AFL coaches pleased with holding-the-ball clarification

Shayne Hope |

There was a significant spike in holding-the-ball calls after the AFL recently tweaked the rule.
There was a significant spike in holding-the-ball calls after the AFL recently tweaked the rule.

AFL coaches Michael Voss and Brad Scott are satisfied with the clarification offered by league officials this week following some initial confusion around the mid-season holding-the-ball rule tweak.

Voss was one of the chief agitators for change to the rule, which was delivered last week when the league instructed umpires to tighten the “reasonable time” and “no genuine attempt” components.

The tightening resulted in a spike in holding-the-ball free kicks paid – up 41 per cent to an average of 11.6 across the seven matches in round 12.

It was a significant rise on the average of 8.2 holding-the-ball free kicks paid across all games played earlier in the season.

The umpires’ application of the tightened rule received a mixed response from coaches over the weekend.

But Essendon coach Scott said the umpiring department had given the Bombers “really helpful” clarification around the new interpretation in recent days.

“They gave us five examples of correct decisions and an explanation as to why they were paid,” Scott told reporters on Thursday.

“You can debate your opinion of the rule, but that’s not of interest to us.

“What’s of interest to us is the AFL and the umpires’ interpretation of the rule and how they’re going to adjudicate it.

“Those five examples gave us great clarification.”

Matt Rowell tackles Sam Durham.
The Suns’ Matt Rowell makes a tackle on Essendon’s Sam Durham. (Dave Hunt/AAP PHOTOS)

Scott, the AFL’s football boss before taking up his Essendon role, called on the league to make holding-the-ball explanations available to fans.

“Players and coaches can know it, but the fans have got to know too,” he said.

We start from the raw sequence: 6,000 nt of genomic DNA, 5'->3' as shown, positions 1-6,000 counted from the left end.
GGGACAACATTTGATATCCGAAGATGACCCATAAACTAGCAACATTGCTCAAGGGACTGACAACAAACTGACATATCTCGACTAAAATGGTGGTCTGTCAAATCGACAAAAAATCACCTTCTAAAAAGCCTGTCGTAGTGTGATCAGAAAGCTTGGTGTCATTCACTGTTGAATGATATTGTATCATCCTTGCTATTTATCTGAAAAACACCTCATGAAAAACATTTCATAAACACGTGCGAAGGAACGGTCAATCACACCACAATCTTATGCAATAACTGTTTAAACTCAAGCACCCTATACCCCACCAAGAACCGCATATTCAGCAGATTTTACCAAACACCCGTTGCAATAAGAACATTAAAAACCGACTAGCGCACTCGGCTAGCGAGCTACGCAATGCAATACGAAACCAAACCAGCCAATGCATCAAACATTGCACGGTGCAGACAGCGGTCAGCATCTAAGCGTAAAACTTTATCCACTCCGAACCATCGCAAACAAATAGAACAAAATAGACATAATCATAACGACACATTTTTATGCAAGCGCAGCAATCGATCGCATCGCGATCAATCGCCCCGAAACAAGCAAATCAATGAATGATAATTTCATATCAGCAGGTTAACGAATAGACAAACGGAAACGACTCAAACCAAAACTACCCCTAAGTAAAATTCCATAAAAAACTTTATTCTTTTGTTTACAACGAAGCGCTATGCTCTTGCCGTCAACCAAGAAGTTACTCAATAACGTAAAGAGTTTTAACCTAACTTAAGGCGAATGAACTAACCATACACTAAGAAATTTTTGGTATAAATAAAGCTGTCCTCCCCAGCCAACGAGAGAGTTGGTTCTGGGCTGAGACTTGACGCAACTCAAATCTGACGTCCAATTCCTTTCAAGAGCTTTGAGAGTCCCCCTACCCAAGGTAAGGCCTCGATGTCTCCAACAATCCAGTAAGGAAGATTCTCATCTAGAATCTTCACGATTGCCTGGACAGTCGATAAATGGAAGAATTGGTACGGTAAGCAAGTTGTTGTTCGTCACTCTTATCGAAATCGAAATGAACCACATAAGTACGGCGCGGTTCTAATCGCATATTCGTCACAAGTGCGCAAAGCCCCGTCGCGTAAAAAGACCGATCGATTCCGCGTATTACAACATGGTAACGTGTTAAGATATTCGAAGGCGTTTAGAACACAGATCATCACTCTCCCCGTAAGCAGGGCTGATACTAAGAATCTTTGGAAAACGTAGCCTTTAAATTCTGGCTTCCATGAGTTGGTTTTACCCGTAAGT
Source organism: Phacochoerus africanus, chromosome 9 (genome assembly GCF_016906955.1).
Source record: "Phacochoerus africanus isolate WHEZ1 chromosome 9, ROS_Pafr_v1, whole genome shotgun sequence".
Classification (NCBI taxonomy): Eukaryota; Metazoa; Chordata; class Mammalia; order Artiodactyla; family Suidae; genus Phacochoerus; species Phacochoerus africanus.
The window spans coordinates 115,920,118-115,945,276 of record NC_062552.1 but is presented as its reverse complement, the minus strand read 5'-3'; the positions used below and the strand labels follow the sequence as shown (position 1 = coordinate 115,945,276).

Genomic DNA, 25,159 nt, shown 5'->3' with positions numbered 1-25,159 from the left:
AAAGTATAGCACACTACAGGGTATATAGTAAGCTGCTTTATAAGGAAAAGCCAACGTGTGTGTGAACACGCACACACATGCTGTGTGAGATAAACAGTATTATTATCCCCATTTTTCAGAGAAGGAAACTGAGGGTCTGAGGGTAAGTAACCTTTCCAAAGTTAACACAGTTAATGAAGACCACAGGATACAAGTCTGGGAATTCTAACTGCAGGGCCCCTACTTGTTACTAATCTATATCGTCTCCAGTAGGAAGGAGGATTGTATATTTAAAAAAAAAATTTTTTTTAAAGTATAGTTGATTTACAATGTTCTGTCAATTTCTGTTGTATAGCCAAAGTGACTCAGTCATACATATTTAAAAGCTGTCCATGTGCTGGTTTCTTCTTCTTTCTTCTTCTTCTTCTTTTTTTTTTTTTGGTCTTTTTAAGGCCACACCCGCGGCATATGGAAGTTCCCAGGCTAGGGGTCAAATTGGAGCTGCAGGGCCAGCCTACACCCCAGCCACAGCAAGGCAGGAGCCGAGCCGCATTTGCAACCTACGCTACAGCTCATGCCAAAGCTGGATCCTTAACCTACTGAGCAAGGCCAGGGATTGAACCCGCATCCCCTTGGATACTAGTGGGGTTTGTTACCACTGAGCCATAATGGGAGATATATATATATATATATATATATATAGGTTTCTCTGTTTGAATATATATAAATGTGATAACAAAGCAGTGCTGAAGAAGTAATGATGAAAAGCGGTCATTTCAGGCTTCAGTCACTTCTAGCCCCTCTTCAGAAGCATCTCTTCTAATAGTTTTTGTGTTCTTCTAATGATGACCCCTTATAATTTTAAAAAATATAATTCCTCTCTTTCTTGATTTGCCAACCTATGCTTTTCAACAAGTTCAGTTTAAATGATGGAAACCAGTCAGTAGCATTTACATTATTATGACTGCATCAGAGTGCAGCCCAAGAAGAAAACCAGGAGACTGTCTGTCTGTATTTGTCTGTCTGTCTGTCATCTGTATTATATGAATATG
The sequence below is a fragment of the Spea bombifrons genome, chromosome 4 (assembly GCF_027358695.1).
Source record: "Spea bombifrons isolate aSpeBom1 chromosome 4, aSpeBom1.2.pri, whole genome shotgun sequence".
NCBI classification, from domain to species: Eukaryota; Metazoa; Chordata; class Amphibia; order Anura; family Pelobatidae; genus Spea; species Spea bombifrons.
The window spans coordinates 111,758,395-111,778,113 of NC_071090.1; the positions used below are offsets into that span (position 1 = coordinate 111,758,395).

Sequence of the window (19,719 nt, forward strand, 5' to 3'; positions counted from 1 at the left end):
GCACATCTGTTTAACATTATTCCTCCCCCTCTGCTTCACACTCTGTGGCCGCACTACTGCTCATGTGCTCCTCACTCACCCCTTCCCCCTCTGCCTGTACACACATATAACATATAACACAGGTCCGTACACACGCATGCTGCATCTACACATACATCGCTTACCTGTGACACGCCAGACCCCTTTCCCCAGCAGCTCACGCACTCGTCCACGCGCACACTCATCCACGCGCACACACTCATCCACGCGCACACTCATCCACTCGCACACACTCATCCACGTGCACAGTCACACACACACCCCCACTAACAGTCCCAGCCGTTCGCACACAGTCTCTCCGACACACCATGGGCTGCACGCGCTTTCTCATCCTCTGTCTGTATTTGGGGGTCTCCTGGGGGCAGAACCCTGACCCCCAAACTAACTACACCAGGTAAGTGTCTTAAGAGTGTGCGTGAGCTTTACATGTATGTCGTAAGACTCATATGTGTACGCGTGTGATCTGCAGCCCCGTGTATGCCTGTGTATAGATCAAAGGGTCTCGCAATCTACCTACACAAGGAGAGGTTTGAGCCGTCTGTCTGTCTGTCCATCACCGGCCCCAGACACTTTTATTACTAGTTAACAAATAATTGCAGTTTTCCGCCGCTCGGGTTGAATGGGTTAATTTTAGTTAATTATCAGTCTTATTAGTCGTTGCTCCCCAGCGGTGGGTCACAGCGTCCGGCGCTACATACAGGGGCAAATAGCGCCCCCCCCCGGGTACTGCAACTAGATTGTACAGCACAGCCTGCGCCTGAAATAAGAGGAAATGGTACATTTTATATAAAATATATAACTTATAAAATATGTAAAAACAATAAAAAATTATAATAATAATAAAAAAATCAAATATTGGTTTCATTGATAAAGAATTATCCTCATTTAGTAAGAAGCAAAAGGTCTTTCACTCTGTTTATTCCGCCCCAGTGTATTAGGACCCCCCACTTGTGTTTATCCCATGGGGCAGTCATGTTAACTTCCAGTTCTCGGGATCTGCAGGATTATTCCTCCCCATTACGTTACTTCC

“It’s very frustrating when the fans don’t know what is holding-the-ball and what isn’t.

“The five examples I saw this morning, I’d like everyone to see.”

Carlton coach Voss, whose side faces Scott’s Essendon on Sunday night, said the Blues had also made contact with the league and received greater clarity on the new interpretations.

“Clearly the take is it’s going to be hotter on holding-the-ball, so I think we can expect that,” Carlton coach Voss said on Thursday.

“We want to operate within (the rules), and if they’re the changes that need to be made and it makes it better for our game, then so be it.

“After a couple of weeks, when teams are starting to get a bit of an idea on how it’s going to be interpreted, then players are generally pretty good at being able to adapt.”

North Melbourne coach Alastair Clarkson watched the new interpretations put into practice last week while his side had a mid-season bye.

“I was expecting perhaps an overreaction more than anything,” Clarkson said.

“But whilst I noticed it was a productive and pleasing change, I didn’t think it was over the top.

“I didn’t think it significantly influenced games and I didn’t see any players, commentators or supporters getting overly frustrated with just a little bit of a tweak to it.

“I think that’s a productive thing for the game.”

AAP